#region Update Decision
//Now see if we have the components that we need to determine if 
//a selection in the DropDownList has changed.
if ((RecordInitialKeys.Length > 0) && (CurrentCategoryKey.Length > 0))
{
 PreviousProductKey.Length = 0;
 PreviousCategoryKey.Length = 0;
 //Take the saved keys from the datagrid.
 //product key
 PreviousProductKey.Append(RecordInitialKeys.ToString().Split('|')[0]);
 //category key
 PreviousCategoryKey.Append(RecordInitialKeys.ToString().Split('|')[1]);
 LocalDisplayText.Append("<Br>   " + 
            ProductName.ToString() + " - ");
 if (!(PreviousCategoryKey.ToString().Trim().Equals(
                 CurrentCategoryKey.ToString().Trim())))
 {
  //The selection changed so you may want to do update processing.
  LocalDisplayText.Append("<b><font color='red'>Update required!!!</font></b>");    
  //If you did do some work it might be better to come back into this 
  //page from the top so the DropDownList control gets populated again 
  //using the updated database values!
 }
 else
 {
  LocalDisplayText.Append("The selection did not change.");    
 }
}
#endregion

The Results

Figure 3 shows the results of changing the categories for the Aniseed Syrup and the Camembert Pierrot.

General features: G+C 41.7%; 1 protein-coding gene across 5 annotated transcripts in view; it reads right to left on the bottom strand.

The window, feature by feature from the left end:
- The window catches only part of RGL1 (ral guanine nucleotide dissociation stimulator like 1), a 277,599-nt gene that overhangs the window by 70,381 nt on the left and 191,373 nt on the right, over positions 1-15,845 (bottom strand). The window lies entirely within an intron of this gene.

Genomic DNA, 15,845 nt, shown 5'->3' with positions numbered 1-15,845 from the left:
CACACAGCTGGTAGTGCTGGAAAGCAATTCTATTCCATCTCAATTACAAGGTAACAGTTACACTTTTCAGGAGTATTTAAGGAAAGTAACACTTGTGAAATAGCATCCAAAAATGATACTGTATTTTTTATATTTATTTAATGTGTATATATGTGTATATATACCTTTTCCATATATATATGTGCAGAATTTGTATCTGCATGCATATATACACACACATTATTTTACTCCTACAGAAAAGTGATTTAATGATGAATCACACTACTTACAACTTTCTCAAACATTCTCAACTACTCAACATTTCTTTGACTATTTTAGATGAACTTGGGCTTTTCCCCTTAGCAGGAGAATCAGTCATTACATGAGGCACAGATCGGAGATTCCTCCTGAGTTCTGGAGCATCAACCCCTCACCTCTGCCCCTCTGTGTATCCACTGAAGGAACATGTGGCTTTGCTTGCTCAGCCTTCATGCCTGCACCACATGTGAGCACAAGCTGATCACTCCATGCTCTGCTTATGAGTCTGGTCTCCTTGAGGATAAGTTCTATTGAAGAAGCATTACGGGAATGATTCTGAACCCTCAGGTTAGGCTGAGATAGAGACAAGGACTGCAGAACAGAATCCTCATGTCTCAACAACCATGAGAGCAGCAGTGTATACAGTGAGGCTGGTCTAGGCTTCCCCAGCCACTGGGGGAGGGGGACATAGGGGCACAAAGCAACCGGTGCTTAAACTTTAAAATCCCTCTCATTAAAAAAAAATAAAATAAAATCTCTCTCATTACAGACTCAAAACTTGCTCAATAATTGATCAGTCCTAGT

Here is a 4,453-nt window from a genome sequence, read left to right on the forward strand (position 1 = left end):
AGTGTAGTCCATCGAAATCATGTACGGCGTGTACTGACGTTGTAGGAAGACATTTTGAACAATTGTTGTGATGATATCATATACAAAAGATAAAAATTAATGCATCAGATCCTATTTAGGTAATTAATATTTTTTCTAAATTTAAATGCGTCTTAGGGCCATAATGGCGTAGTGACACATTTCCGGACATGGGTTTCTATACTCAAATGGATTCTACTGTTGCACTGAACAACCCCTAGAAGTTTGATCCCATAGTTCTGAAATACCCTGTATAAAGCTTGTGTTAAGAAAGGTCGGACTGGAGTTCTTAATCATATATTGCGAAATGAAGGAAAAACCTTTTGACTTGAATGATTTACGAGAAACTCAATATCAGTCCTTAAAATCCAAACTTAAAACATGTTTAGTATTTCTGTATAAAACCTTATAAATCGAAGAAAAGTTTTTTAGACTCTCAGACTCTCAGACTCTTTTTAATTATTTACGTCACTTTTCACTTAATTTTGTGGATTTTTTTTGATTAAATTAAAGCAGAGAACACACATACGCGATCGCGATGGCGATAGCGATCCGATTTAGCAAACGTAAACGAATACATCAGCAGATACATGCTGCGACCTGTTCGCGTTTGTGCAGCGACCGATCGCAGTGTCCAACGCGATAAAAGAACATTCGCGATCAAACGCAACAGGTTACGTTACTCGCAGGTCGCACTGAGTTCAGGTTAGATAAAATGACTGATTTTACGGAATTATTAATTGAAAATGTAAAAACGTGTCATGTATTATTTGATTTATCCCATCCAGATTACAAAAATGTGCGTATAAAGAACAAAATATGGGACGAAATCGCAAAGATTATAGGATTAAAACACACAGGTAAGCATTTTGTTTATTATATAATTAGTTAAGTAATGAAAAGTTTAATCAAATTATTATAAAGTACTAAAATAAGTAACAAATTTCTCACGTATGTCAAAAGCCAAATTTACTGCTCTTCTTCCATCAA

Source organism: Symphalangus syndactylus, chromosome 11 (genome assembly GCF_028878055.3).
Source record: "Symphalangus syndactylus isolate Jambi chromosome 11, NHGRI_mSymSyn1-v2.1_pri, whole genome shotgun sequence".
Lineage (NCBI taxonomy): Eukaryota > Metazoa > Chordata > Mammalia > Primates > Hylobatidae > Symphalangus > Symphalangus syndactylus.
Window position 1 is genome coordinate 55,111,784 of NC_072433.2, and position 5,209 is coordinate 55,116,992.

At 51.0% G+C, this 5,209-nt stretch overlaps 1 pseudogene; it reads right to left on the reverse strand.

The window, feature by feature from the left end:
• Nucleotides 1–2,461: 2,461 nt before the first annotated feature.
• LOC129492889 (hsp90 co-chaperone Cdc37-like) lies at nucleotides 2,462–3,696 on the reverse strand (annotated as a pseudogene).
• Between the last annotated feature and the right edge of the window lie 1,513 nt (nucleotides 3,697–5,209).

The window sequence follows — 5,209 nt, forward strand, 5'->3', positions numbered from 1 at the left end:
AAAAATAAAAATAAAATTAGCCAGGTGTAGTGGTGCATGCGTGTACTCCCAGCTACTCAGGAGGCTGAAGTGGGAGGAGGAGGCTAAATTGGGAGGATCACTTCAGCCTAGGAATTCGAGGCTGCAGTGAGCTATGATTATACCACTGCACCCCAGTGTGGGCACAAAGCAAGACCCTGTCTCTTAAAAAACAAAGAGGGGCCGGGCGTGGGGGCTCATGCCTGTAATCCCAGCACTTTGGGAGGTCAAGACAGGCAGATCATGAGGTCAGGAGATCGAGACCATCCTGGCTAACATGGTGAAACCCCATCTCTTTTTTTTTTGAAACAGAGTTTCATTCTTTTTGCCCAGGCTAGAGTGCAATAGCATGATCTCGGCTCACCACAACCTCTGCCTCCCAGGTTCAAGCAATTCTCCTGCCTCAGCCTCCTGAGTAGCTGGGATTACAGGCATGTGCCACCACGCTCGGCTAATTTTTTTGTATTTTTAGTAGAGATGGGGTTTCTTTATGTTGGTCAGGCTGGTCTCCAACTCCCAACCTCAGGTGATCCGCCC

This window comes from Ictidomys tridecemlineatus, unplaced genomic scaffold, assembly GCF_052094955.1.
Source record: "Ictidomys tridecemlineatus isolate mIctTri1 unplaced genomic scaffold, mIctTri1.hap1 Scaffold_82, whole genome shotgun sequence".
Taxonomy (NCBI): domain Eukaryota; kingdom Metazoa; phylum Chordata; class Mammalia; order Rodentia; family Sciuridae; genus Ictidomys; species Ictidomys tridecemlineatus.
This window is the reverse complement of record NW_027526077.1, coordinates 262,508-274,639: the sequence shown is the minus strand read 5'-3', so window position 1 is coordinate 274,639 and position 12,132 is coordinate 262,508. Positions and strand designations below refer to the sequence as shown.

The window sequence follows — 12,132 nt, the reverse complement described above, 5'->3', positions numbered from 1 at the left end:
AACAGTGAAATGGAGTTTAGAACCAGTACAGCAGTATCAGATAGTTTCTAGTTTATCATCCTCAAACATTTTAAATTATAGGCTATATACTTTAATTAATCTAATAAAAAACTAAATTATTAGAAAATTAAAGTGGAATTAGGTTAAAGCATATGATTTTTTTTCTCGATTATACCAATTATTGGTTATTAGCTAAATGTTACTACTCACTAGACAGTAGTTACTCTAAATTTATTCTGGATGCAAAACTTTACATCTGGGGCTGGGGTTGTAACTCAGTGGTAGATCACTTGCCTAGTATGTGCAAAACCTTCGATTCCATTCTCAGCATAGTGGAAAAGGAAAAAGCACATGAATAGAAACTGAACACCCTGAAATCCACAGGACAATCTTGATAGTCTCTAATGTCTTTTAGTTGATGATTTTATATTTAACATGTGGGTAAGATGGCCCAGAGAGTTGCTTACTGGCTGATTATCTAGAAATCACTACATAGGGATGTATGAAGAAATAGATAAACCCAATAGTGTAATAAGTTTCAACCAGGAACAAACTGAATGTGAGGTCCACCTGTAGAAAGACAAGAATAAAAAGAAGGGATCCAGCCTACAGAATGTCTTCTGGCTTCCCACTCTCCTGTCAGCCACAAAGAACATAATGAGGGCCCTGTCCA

Figure 3

Conclusion

While all of the techniques shown here are not new, hopefully, a time saving method has been provided if a similar situation presents itself.

Caveats

The sample code shown and provided here does not contain most of the necessary try/catch processing, which would be inserted before the code was considered for production! You’ll also need to monitor what is placed in the viewstate.

Additional Resources

Revision History

  • 2005-12-29 - Original submission.

License

This article, along with any associated source code and files, is licensed under The Code Project Open License (CPOL)

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About the Author

rbriere
Software Developer (Senior)
United States United States
Rich has worked in IT for over 24 years, in various industries and locations. He has been working with SharePoint technologies for the past 2 years doing application development, administration, installation, and configuration. He currently resides in the Midwest with his family.

Comments and Discussions

 
Generalnice work Pinmemberdeepak.net27-Jan-07 23:40